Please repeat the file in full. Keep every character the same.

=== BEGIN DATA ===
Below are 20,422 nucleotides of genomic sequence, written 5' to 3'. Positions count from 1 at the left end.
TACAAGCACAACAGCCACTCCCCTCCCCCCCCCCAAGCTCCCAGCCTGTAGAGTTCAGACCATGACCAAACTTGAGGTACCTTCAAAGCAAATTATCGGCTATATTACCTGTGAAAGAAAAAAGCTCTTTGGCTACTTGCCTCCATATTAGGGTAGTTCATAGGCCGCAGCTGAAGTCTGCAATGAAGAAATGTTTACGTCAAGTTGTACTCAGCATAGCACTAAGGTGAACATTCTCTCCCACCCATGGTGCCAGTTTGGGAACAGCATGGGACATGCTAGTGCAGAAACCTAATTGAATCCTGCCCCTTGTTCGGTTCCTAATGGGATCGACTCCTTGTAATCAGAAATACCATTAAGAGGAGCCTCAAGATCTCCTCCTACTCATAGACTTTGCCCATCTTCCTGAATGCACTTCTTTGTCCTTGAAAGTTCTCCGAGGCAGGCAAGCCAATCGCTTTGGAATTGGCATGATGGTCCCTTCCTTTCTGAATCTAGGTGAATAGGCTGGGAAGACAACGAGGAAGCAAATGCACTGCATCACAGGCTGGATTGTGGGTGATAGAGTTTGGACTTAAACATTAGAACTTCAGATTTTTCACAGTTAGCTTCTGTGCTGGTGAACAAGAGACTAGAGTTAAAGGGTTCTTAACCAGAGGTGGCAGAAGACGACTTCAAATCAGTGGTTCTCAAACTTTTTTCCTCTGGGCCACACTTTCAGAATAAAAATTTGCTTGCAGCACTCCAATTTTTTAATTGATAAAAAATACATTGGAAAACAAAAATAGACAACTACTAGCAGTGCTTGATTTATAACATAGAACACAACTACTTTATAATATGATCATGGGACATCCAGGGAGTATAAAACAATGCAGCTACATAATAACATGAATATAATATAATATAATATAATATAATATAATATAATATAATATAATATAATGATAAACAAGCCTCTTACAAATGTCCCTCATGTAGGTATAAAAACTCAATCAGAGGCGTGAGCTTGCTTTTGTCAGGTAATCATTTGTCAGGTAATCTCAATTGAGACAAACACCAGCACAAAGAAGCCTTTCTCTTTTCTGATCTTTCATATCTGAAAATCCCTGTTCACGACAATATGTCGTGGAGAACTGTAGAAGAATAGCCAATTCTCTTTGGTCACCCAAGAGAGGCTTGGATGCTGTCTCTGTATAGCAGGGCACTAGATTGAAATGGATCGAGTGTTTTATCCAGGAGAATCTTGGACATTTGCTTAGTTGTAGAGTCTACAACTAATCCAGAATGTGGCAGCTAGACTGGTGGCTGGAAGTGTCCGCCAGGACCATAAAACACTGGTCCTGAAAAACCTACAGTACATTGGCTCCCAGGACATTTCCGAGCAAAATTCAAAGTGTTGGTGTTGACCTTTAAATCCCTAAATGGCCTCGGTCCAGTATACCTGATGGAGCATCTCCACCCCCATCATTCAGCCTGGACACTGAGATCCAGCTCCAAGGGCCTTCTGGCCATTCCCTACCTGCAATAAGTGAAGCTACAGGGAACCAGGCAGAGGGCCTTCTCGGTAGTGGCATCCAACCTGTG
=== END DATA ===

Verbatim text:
Below are 20,422 nucleotides of genomic sequence, written 5' to 3'. Positions count from 1 at the left end.
TACAAGCACAACAGCCACTCCCCTCCCCCCCCCCAAGCTCCCAGCCTGTAGAGTTCAGACCATGACCAAACTTGAGGTACCTTCAAAGCAAATTATCGGCTATATTACCTGTGAAAGAAAAAAGCTCTTTGGCTACTTGCCTCCATATTAGGGTAGTTCATAGGCCGCAGCTGAAGTCTGCAATGAAGAAATGTTTACGTCAAGTTGTACTCAGCATAGCACTAAGGTGAACATTCTCTCCCACCCATGGTGCCAGTTTGGGAACAGCATGGGACATGCTAGTGCAGAAACCTAATTGAATCCTGCCCCTTGTTCGGTTCCTAATGGGATCGACTCCTTGTAATCAGAAATACCATTAAGAGGAGCCTCAAGATCTCCTCCTACTCATAGACTTTGCCCATCTTCCTGAATGCACTTCTTTGTCCTTGAAAGTTCTCCGAGGCAGGCAAGCCAATCGCTTTGGAATTGGCATGATGGTCCCTTCCTTTCTGAATCTAGGTGAATAGGCTGGGAAGACAACGAGGAAGCAAATGCACTGCATCACAGGCTGGATTGTGGGTGATAGAGTTTGGACTTAAACATTAGAACTTCAGATTTTTCACAGTTAGCTTCTGTGCTGGTGAACAAGAGACTAGAGTTAAAGGGTTCTTAACCAGAGGTGGCAGAAGACGACTTCAAATCAGTGGTTCTCAAACTTTTTTCCTCTGGGCCACACTTTCAGAATAAAAATTTGCTTGCAGCACTCCAATTTTTTAATTGATAAAAAATACATTGGAAAACAAAAATAGACAACTACTAGCAGTGCTTGATTTATAACATAGAACACAACTACTTTATAATATGATCATGGGACATCCAGGGAGTATAAAACAATGCAGCTACATAATAACATGAATATAATATAATATAATATAATATAATATAATATAATATAATATAATATAATGATAAACAAGCCTCTTACAAATGTCCCTCATGTAGGTATAAAAACTCAATCAGAGGCGTGAGCTTGCTTTTGTCAGGTAATCATTTGTCAGGTAATCTCAATTGAGACAAACACCAGCACAAAGAAGCCTTTCTCTTTTCTGATCTTTCATATCTGAAAATCCCTGTTCACGACAATATGTCGTGGAGAACTGTAGAAGAATAGCCAATTCTCTTTGGTCACCCAAGAGAGGCTTGGATGCTGTCTCTGTATAGCAGGGCACTAGATTGAAATGGATCGAGTGTTTTATCCAGGAGAATCTTGGACATTTGCTTAGTTGTAGAGTCTACAACTAATCCAGAATGTGGCAGCTAGACTGGTGGCTGGAAGTGTCCGCCAGGACCATAAAACACTGGTCCTGAAAAACCTACAGTACATTGGCTCCCAGGACATTTCCGAGCAAAATTCAAAGTGTTGGTGTTGACCTTTAAATCCCTAAATGGCCTCGGTCCAGTATACCTGATGGAGCATCTCCACCCCCATCATTCAGCCTGGACACTGAGATCCAGCTCCAAGGGCCTTCTGGCCATTCCCTACCTGCAATAAGTGAAGCTACAGGGAACCAGGCAGAGGGCCTTCTCGGTAGTGGCATCCAACCTGTG